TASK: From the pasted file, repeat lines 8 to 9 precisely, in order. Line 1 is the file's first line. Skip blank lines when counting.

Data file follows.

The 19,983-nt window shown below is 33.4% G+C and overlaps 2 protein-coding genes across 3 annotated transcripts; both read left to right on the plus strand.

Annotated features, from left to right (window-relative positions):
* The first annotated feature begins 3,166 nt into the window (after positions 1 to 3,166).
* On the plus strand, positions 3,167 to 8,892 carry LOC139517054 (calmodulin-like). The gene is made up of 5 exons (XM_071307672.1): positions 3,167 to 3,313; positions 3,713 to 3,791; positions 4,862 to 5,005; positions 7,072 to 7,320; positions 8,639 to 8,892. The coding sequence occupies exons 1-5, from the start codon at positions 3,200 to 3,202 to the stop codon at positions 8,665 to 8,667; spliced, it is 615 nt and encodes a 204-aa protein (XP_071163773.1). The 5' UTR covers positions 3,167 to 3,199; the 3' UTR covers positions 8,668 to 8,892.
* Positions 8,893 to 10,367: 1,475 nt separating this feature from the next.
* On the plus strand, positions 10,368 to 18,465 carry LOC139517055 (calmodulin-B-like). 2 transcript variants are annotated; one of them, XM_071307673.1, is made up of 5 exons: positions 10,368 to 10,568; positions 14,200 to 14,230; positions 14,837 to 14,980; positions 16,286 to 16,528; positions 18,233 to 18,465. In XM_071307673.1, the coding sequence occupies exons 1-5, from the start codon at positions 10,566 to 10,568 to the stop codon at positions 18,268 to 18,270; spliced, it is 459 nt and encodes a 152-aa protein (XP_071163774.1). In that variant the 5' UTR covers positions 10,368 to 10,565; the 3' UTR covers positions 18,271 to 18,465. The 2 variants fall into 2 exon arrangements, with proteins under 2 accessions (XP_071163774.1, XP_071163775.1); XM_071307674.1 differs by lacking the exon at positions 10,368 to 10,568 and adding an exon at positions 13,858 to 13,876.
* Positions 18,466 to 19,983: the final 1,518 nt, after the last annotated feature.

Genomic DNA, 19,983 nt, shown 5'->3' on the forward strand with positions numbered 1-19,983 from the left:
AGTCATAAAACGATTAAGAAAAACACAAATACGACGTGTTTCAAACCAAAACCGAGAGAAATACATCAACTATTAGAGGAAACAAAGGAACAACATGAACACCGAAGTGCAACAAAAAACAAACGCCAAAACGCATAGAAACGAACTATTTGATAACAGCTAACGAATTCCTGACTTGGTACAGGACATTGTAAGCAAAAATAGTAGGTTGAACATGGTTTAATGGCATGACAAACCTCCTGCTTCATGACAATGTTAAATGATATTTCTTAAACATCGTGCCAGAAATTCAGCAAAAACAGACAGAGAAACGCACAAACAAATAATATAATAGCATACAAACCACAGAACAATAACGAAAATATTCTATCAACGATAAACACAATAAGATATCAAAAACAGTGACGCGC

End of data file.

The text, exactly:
Genomic DNA, 19,983 nt, shown 5'->3' on the forward strand with positions numbered 1-19,983 from the left:
AGTCATAAAACGATTAAGAAAAACACAAATACGACGTGTTTCAAACCAAAACCGAGAGAAATACATCAACTATTAGAGGAAACAAAGGAACAACATGAACACCGAAGTGCAACAAAAAACAAACGCCAAAACGCATAGAAACGAACTATTTGATAACAGCTAACGAATTCCTGACTTGGTACAGGACATTGTAAGCAAAAATAGTAGGTTGAACATGGTTTAATGGCATGACAAACCTCCTGCTTCATGACAATGTTAAATGATATTTCTTAAACATCGTGCCAGAAATTCAGCAAAAACAGACAGAGAAACGCACAAACAAATAATATAATAGCATACAAACCACAGAACAATAACGAAAATATTCTATCAACGATAAACACAATAAGATATCAAAAACAGTGACGCGC